— Tales of Aztlan • George Hartmann

... which she was absolutely certain had come from Paris; at the heavy gold bracelets which concealed some part of her thin arms; she remembered suddenly the aigrette in her hair, such a finish to her costume, and ...
— A Prince of Sinners • E. Phillips Oppenheim

... thirst, which, being allayed by a couple of pints at Faircloth's Inn, induced desire for a certain easiness of costume. His waistcoat hung open—he had laid aside his coat—displaying a broad stitched leather belt that covered the junction between buff corduroy trousers and blue-checked cotton shirt. On his head, a high thimble-crowned straw hat, the frayed brim of ...
— Deadham Hard • Lucas Malet

... house, dressed himself up in his cycling costume and rode away with the bones and the spade to the cemetery. He waked the night watchman, got the gate opened, found out the tomb of the murdered woman and close to it interred the bones, that he had found in such a mysterious fashion, reciting as much of the service ...
— Indian Ghost Stories - Second Edition • S. Mukerji

... bank. To the fore were many white men and several chiefs. And most prominently to the fore, rifle in hand, stood Akoon. Tommy, at El-Soo's request, served as auctioneer, but she made the opening speech and described the goods about to be sold. She was in native costume, in the dress of a chief's daughter, splendid and barbaric, and she stood on a chair, that she ...
— Lost Face • Jack London

... detailed exposition in "The Darling of the Gods." Here was not only indicated every shade of lighting, but the minute stage business for acting, revealing how wholly the manager gave himself over to the creation of atmosphere. I examined a mass of data—"boot plots," "light plots," "costume designs." Were the play ever published in this form, while it might confuse the general reader, it would enlighten the specialist. It would be a key to realistic stage management, in which Belasco excels. Whether it be his own play, or that of some outsider, with whom, in the final ...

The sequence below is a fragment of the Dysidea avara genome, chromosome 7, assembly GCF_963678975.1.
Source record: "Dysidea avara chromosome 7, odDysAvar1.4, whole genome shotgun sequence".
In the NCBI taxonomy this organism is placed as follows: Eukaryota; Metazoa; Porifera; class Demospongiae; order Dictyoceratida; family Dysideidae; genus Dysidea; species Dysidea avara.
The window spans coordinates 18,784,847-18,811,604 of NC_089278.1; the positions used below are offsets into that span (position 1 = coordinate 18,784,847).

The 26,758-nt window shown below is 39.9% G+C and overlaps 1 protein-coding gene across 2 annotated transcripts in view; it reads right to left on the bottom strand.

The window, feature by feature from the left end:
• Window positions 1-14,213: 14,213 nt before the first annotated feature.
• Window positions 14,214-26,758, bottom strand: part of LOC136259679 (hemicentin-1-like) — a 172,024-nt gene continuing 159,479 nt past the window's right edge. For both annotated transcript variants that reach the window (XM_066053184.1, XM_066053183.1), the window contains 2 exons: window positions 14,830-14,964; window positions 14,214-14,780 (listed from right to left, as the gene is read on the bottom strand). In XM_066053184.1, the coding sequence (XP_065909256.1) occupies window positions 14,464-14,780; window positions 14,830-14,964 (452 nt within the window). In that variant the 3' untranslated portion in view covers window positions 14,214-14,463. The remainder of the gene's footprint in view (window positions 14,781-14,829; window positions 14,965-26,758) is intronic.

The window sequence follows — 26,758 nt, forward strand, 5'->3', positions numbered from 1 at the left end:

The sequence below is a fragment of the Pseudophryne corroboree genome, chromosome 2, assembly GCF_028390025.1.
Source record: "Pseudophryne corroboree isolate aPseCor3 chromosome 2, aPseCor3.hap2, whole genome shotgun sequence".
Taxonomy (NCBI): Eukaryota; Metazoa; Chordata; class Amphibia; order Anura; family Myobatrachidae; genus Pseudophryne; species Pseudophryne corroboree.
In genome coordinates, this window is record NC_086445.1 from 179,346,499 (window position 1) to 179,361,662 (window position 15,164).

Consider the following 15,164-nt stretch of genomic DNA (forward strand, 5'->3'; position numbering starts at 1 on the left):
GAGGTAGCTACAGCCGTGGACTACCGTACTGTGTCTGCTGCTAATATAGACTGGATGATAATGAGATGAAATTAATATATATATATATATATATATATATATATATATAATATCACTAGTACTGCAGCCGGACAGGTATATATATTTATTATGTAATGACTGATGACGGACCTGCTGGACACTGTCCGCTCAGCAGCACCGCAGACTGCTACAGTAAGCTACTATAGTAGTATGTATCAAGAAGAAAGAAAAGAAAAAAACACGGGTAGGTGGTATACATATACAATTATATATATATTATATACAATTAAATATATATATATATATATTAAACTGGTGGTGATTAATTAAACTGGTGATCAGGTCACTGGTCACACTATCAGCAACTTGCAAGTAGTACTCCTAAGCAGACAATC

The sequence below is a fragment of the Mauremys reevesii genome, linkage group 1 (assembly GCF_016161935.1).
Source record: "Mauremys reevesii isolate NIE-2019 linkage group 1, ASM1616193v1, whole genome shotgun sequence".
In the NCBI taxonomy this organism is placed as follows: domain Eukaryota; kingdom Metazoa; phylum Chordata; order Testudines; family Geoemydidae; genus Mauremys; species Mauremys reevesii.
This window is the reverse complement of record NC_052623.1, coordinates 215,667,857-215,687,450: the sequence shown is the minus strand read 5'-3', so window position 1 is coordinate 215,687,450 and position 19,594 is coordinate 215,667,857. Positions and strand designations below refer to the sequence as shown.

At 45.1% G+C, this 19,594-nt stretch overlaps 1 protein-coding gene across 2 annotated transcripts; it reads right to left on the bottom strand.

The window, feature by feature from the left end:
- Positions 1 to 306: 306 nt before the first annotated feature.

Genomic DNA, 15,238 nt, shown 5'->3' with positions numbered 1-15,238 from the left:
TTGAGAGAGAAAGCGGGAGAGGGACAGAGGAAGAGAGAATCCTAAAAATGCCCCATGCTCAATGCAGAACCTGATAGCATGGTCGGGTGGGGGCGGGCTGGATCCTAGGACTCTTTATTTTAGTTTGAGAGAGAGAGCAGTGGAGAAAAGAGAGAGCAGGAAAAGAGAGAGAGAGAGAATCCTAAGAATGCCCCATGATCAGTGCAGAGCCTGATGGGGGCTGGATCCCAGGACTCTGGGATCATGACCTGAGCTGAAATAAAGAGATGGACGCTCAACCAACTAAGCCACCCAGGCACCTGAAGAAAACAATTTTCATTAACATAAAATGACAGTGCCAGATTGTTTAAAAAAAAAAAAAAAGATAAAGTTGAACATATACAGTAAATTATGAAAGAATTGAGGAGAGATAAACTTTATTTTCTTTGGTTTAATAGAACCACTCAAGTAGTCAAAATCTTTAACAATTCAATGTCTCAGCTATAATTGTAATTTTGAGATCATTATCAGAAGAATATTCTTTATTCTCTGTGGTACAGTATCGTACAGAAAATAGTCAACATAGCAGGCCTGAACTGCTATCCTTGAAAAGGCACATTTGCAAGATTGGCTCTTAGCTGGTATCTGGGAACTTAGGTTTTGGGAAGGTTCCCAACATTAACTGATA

— The Return of Peter Grimm • David Belasco

... in wondering amaze, her velvety brown eyes lustrous with emotion. Lithe, graceful, with a supple strength in every rounded limb, in the slightly compressed red lips, the broad, dimpled chin, and the straight, resolute brows. The quaint gray costume, nun-like in its plainness, cannot make a ...
— Floyd Grandon's Honor • Amanda Minnie Douglas

... the statue stand two long figures, clothed, like it, in Roman costume. These are the first two wives of the Duke. But he married a third wife, who has not, however, been permitted to ...
— Sketch of Handel and Beethoven • Thomas Hanly Ball

... evening, all three honoured me with a quadrille. You see I expose to you all the very linings of my heart I dissect it and exhibit all the vanity it contains. But you will excuse me when I tell you of a compliment that might have turned a wiser head than mine. The fame of my huntress's costume (Mademoiselle D'Henin was in those days the very beau-ideal of a Diana!) was such that it reached the ears of the wife of our butcher, who sent to beg that I would lend it to her to copy, as she was going ...
— What I Remember, Volume 2 • Thomas Adolphus Trollope

... the white blinds. Next door, the Admiral was fuming nervously up and down his gravel walk. He was debating the propriety of his costume. Even yet there was time to run up-stairs and don his cocked hat and gold-laced coat before the procession arrived. Between the claims of his civil and official positions the poor man was ...
— The Astonishing History of Troy Town • Sir Arthur Thomas Quiller-Couch

... in costume?" she asked, tossing her head, "or tell fortunes as I used to at school? Do you remember, Syl, how I went to the kitchen door, once, and took the maids all in, and then Miss Tibbetts came down to see what was going on, and I read her palm—and——" but here Joan stopped short physically. ...
— The Shield of Silence • Harriet T. Comstock

... real genuine grass growing on the downs outside the walls, and a rattling blast from the Black Sea, more welcome than all the balmy spices of Arabia, for it reminded me that I was once more in Europe, and must befit my costume to her ruder airs. This was indeed the north of the Balkan, and I must needs pull out my pea-jacket. How I relished those winds, waves, clouds, and grey skies! They reminded me of English nature and Dutch art. The Nore, the Downs, the Frith ...
— Servia, Youngest Member of the European Family • Andrew Archibald Paton



Words linked to "Costume" :   garment, masquerade costume, prink, rig out, gussy up, wardrobe, tog up, attire, trick up, habilitate, swimming costume, get up, fig up, bathing costume, tog, costumer, fancy up, masquerade, performing arts, fit out, dress up, dress, deck out, fancy dress, provide, tog out, costume designer, raiment, supply, overdress